The first nights in Guadalajara we stay with Marco and his dad. We are welcomed with open arms and with lots of Tequila and Corona. I don’t hope this much alcohol is a normal thing in Mexico, wow. With five people we drink three bottles of Tequila in one night. The hangovers are big, but we have lots of fun. And we break our first Pinata ever!! The only thing we see during the first days in Guadalajara is Tlaquepaque, and we LOVE it! It’s so beautiful and colourfull. There are coloured umbrellas and flags in the streets; Maartje is the happiest girl ever. She was already looking for a place with umbrellas like that for a while.

By Roxanne Weijer – Full Story at Once Upon a Journey

Jalisco Gay Travel Resources

Mexico’s Best Yucatan Mayan Ruins – 2TravelDads

Author: , June 15th, 2018

Yucatan Mayan Ruins - 2TravelDads

One of the most cool and unique aspects of touring the Yucatan Peninsula of Mexico is the abundance of Mayan ruins. The Mayans were spread all across the Yucatan and down into Belize, Guatemala and beyond. They left behind thousands of small and large structures on the beaches and in the jungles. I spent several days exploring the Yucatan Peninsula and can recommend, what I’m confident are, the four best Mayan ruins sites on the Yucatan and each is completely worth the visit.

Planning your visit to the Yucatan Mayan Ruins

Most people visiting the Yucatan will be staying in one of the larger tourist areas, such as Cancun, Playa del Carmen or Tulum. As you make your decision about where to stay, consider the following activities that you’ll want to be close to: the Yucatan Mayan ruins, beaches, and cenotes.

You’ll find beaches all along the Caribbean side of the Yucatan and most are picture perfect, but to find the perfect spot that puts you close to endless opportunities for exploring ruins and more is tricky. Playa del Carmen is the most centrally located place to stay and there is plenty of fun and wonderful food to be had there, so that’s my top pick for a home base when you’re touring the Peninsula, particularly if you’re planning to visit the best Yucatan ruins.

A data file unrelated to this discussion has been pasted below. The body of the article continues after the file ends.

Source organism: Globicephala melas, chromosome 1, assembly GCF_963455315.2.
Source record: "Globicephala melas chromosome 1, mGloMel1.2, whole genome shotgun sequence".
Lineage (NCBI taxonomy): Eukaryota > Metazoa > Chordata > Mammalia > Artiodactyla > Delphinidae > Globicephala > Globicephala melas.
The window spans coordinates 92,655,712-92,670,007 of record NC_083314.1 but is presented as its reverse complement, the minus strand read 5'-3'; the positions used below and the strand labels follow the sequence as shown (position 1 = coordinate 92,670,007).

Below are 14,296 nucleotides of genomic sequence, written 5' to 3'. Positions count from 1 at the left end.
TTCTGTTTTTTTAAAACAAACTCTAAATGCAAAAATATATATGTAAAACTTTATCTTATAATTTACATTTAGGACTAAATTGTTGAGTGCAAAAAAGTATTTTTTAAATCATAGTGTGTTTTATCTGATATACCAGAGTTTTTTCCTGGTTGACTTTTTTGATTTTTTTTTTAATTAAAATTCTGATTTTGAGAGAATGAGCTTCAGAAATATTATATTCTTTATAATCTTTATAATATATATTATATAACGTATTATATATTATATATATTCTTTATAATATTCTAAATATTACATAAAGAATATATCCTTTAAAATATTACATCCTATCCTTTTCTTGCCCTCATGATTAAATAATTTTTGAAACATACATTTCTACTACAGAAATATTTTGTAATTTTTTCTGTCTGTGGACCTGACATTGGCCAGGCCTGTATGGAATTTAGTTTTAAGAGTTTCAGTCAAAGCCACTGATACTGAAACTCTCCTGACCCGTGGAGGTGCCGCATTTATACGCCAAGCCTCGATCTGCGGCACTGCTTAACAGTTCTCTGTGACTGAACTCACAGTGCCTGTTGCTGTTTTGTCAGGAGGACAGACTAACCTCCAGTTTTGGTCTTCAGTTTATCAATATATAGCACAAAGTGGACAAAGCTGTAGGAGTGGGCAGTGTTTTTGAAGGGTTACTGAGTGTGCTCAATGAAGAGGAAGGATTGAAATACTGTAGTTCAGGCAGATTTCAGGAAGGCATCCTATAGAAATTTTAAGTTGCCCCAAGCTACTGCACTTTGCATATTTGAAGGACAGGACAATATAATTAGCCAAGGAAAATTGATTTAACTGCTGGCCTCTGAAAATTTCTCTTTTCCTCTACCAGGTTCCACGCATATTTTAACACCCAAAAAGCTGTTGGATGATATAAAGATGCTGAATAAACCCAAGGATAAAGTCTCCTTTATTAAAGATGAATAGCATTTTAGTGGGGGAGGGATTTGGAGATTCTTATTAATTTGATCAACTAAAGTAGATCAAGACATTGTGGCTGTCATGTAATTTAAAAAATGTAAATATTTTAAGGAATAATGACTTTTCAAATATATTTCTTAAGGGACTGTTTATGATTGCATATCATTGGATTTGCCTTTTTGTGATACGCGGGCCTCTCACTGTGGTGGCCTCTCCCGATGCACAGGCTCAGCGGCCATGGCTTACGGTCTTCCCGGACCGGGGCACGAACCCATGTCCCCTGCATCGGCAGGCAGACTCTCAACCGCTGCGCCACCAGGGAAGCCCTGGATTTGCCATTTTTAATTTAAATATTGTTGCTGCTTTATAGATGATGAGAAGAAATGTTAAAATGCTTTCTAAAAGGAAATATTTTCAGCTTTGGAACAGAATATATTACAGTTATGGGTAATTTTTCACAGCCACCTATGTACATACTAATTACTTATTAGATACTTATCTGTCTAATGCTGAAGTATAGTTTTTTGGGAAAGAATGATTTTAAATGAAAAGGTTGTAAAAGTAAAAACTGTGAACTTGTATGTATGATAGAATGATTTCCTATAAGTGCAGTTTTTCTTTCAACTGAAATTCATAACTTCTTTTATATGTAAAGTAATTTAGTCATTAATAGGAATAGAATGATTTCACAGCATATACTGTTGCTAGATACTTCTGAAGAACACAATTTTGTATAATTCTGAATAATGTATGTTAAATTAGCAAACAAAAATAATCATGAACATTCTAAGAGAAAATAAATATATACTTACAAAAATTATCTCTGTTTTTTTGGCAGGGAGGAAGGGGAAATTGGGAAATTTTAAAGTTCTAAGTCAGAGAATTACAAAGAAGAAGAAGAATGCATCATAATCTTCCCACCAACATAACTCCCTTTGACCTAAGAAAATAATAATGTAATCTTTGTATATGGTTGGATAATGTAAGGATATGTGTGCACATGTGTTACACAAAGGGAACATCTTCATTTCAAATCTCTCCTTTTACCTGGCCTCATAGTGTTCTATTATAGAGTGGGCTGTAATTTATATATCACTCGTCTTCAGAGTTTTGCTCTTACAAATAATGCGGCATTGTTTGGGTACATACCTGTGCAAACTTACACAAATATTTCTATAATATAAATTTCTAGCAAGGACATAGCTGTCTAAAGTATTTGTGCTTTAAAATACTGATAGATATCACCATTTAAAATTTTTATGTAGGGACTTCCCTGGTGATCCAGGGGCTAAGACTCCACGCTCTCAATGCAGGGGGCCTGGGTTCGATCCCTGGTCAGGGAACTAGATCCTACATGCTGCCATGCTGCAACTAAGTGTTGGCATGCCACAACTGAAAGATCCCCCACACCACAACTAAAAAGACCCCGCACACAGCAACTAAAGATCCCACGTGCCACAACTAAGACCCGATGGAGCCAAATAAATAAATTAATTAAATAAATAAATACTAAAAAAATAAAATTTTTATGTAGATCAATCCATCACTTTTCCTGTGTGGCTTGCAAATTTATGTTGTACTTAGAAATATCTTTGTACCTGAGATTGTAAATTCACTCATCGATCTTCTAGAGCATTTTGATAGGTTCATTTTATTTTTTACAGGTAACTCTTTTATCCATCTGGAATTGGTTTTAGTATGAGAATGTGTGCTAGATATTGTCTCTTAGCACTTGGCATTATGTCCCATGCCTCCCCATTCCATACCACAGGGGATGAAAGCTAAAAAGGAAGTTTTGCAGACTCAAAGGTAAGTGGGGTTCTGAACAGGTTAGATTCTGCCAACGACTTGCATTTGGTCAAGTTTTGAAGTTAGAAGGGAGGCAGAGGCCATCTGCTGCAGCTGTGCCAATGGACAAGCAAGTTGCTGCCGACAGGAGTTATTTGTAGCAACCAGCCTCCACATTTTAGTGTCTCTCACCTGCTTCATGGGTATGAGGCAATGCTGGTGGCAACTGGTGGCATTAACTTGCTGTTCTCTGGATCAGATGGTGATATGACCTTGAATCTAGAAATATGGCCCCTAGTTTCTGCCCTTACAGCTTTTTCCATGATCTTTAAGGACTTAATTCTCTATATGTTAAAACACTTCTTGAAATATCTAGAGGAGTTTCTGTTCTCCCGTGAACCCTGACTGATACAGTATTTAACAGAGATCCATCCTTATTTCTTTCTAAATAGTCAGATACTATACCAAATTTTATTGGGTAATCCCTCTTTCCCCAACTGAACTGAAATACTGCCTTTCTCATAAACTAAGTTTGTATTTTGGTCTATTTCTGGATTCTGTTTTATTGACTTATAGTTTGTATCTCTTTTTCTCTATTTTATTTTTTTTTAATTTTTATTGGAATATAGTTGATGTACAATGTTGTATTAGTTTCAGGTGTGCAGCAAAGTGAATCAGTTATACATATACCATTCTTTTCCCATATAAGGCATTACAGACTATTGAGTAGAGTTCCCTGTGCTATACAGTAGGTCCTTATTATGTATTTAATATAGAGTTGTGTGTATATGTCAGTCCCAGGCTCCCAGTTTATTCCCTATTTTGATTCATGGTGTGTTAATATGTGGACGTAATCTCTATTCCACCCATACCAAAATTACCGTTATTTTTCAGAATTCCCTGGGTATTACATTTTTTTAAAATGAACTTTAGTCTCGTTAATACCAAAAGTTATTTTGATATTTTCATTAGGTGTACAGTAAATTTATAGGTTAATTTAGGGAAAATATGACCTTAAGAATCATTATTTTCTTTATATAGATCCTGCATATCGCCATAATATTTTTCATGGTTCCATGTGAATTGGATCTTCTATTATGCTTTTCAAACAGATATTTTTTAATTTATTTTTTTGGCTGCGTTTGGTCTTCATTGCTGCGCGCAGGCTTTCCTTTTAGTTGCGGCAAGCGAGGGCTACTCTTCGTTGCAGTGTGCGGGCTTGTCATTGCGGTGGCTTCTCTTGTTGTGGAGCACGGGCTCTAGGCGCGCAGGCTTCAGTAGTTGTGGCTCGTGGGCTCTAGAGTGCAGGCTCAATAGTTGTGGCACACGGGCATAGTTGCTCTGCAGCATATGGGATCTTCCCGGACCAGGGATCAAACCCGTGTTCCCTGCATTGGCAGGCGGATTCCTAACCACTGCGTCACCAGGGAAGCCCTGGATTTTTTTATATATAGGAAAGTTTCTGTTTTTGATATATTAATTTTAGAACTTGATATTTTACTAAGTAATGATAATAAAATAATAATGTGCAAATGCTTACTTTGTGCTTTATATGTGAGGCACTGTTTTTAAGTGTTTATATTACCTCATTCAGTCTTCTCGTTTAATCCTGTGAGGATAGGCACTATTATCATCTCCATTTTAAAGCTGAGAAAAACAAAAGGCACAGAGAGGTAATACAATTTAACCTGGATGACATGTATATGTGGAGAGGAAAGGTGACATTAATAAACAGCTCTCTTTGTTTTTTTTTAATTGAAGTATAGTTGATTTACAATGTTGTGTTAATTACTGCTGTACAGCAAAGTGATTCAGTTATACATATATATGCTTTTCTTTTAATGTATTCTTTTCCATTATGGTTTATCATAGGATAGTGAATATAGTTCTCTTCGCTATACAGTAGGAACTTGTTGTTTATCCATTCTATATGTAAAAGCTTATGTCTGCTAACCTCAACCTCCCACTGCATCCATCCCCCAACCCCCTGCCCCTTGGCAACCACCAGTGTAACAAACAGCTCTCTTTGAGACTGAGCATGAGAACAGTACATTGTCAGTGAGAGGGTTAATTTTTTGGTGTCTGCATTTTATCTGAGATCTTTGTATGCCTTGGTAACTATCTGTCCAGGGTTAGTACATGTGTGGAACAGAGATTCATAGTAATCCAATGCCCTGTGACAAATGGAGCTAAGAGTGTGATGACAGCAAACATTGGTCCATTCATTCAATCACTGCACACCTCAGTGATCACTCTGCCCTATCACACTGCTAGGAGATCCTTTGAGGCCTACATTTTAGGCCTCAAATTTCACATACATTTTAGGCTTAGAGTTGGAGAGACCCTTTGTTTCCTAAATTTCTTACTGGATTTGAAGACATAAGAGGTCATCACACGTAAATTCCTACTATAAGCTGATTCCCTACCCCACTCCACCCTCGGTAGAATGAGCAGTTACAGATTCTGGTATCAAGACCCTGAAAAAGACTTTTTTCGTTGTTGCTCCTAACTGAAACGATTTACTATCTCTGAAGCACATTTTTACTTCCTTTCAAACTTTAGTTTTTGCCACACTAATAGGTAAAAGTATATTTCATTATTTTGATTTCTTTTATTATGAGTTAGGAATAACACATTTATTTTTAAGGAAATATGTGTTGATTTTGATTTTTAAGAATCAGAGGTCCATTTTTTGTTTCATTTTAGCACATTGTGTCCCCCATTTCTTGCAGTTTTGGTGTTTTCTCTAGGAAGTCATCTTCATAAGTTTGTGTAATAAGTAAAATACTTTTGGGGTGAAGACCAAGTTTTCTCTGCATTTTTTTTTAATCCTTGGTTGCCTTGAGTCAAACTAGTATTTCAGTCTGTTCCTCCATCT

Tip: I stayed at the Club Yebo Hotel in downtown Playa del Carmen and really enjoyed both the accommodations and the location of the hotel. With kitchenettes and plenty of quiet relaxation space, it’s a great find.

I recommend planning an itinerary that allows you to have ample beach time, including at Akumal where you’re nearly guaranteed to see sea turtles, as well as where you can easily do a day trip to the Mayan ruins of your choice. You’ll find cenotes everywhere, so research which ones you want to visit to be sure you’re not wasting your time at a lame one when you can swim at an awesome cenote.

By Rob Taylor – Full Story at 2TravelDads

Yucatan Gay Travel Resources

Yucatan Mayan Ruins Off The Beaten Path – 2TravelDads

Author: , April 21st, 2018

Yucatan Mayan Ruins at Coba - 2TravelDads

We love all things history and nature. And Mexico. Although we spend the most time in Baja California Sur there’s something truly unique and wonderful about the Yucatan Peninsula and the state of Quintana Roo. In addition to the pristine waters, wildlife and cenotes, the magical attraction of the Yucatan is the concentration of Mayan ruins, and visiting the Coba Ruins is really a special experience, but you need to know how to visit.

The Coba Ruins are by no means the most famous or most popular ruins on the Yucatan, but they are the most awesome to explore, especially the site called Nohoch Mul, the great pyramid. A visit to the Coba Ruins is a lesson in history, an incredible demonstration in nature, and an intense workout. Of the several sites I’ve visited for Mayan Ruins on the Yucatan, the Coba Ruins was, hands down, the best.

Most people visiting the Yucatan Peninsula arrive either via a flight into Cancun (CUN) or via a cruise ship. That’s how I first visited Quintana Roo, was via the Royal Caribbean Oasis of the Seas. Exploring on my own afforded me much more time to break away from the tourist areas and led me to the best off the beaten path Mayan Ruins on the Yucatan: the Coba Ruins.

By Rob & Chris Taylor – Full Story at 2TravelDadsOURCE

Yucatan Gay Travel Resources

Two Days in Cozumel – The Globetrotter Guys

Author: , April 18th, 2018

Cozumel - The Globetrotter Guys

Our friends recommended Cozumel to us, and we are glad they did! Cozumel is a popular stop for cruise ships, and its easy to see why. The island is home to beautiful beaches, dramatic coastlines, adventure activities (including some of the best scuba diving) and some amazing places to eat. Best of all, if time is tight, you can get around the entire island in less than a day! We spent 2 days in Cozumel and here is what we think you should do to make the most of your time! (You can see our short video of all the action here).

Scuba Diving

Home to the start of the second largest coral reef in the world, the great Mesoamerican Barrier Reef, Cozumel is a mecca for scuba diving.
It is well known that Cozumel has beautiful, bright coral, a diverse range of stunning marine life and crystal-clear waters. After our visit, we could not agree more.

Back in 2011 we completed our PADI Open Water qualification in Koa Tao. This meant we could do what is known as a fun dive (your equipment is set up and you just follow the dive master). We completed two dives during our stay and can definitely see why people make a special effort to come here instead of diving from Cancun or Playa del Carmen.

The water truly was crystal clear, you could see straight down to the bottom (about 22m) from the boat. We saw multiple loggerhead turtles, lionfish, beautifully coloured parrot fish, and most exciting of all, 3 eagle rays.

Full Story at The Globetrotter Guys

Yucatan Gay Travel Resources